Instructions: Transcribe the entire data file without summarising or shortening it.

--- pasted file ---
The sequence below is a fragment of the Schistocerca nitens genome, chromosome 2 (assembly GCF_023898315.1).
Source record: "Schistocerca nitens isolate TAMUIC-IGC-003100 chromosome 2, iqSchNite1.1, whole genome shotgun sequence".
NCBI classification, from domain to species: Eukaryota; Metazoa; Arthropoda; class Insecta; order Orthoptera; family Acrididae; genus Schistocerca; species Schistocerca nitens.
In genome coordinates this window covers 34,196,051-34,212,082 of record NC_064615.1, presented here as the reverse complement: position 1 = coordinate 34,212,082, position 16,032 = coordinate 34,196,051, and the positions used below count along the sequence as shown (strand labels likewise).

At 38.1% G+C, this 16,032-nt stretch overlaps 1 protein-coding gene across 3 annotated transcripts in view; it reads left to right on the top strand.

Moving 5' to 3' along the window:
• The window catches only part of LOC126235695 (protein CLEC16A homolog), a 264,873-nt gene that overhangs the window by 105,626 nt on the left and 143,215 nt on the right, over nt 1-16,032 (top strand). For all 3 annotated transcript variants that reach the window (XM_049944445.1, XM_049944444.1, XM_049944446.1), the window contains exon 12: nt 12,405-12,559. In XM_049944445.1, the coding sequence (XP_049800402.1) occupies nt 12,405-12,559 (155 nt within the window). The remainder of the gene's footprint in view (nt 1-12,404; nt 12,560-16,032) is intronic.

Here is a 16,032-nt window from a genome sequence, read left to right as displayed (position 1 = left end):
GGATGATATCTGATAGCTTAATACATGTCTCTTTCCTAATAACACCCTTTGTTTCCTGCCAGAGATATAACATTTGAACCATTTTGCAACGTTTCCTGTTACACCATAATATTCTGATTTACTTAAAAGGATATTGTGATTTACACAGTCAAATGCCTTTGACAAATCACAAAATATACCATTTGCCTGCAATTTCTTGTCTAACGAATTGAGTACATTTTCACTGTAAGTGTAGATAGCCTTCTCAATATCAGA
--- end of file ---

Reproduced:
The sequence below is a fragment of the Schistocerca nitens genome, chromosome 2 (assembly GCF_023898315.1).
Source record: "Schistocerca nitens isolate TAMUIC-IGC-003100 chromosome 2, iqSchNite1.1, whole genome shotgun sequence".
NCBI classification, from domain to species: Eukaryota; Metazoa; Arthropoda; class Insecta; order Orthoptera; family Acrididae; genus Schistocerca; species Schistocerca nitens.
In genome coordinates this window covers 34,196,051-34,212,082 of record NC_064615.1, presented here as the reverse complement: position 1 = coordinate 34,212,082, position 16,032 = coordinate 34,196,051, and the positions used below count along the sequence as shown (strand labels likewise).

At 38.1% G+C, this 16,032-nt stretch overlaps 1 protein-coding gene across 3 annotated transcripts in view; it reads left to right on the top strand.

Moving 5' to 3' along the window:
• The window catches only part of LOC126235695 (protein CLEC16A homolog), a 264,873-nt gene that overhangs the window by 105,626 nt on the left and 143,215 nt on the right, over nt 1-16,032 (top strand). For all 3 annotated transcript variants that reach the window (XM_049944445.1, XM_049944444.1, XM_049944446.1), the window contains exon 12: nt 12,405-12,559. In XM_049944445.1, the coding sequence (XP_049800402.1) occupies nt 12,405-12,559 (155 nt within the window). The remainder of the gene's footprint in view (nt 1-12,404; nt 12,560-16,032) is intronic.

Here is a 16,032-nt window from a genome sequence, read left to right as displayed (position 1 = left end):
GGATGATATCTGATAGCTTAATACATGTCTCTTTCCTAATAACACCCTTTGTTTCCTGCCAGAGATATAACATTTGAACCATTTTGCAACGTTTCCTGTTACACCATAATATTCTGATTTACTTAAAAGGATATTGTGATTTACACAGTCAAATGCCTTTGACAAATCACAAAATATACCATTTGCCTGCAATTTCTTGTCTAACGAATTGAGTACATTTTCACTGTAAGTGTAGATAGCCTTCTCAATATCAGA